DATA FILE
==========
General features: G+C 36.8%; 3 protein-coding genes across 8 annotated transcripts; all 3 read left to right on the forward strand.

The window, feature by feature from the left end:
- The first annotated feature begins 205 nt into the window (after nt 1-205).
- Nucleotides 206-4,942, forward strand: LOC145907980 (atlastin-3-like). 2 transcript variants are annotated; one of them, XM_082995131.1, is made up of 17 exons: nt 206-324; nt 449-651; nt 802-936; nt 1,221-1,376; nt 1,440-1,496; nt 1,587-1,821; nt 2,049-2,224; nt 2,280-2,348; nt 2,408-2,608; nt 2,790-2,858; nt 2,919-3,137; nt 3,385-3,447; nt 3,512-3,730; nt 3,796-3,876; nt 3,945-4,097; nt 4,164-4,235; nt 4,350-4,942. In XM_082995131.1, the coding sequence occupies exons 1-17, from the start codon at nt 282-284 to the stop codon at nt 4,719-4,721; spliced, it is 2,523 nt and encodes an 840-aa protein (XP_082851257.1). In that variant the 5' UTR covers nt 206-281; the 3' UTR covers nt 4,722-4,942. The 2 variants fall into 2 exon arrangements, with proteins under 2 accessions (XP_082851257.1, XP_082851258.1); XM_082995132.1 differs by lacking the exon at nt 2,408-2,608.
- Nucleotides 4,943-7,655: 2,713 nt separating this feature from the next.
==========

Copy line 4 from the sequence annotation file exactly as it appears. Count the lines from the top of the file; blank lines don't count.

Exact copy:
- Nucleotides 206-4,942, forward strand: LOC145907980 (atlastin-3-like). 2 transcript variants are annotated; one of them, XM_082995131.1, is made up of 17 exons: nt 206-324; nt 449-651; nt 802-936; nt 1,221-1,376; nt 1,440-1,496; nt 1,587-1,821; nt 2,049-2,224; nt 2,280-2,348; nt 2,408-2,608; nt 2,790-2,858; nt 2,919-3,137; nt 3,385-3,447; nt 3,512-3,730; nt 3,796-3,876; nt 3,945-4,097; nt 4,164-4,235; nt 4,350-4,942. In XM_082995131.1, the coding sequence occupies exons 1-17, from the start codon at nt 282-284 to the stop codon at nt 4,719-4,721; spliced, it is 2,523 nt and encodes an 840-aa protein (XP_082851257.1). In that variant the 5' UTR covers nt 206-281; the 3' UTR covers nt 4,722-4,942. The 2 variants fall into 2 exon arrangements, with proteins under 2 accessions (XP_082851257.1, XP_082851258.1); XM_082995132.1 differs by lacking the exon at nt 2,408-2,608.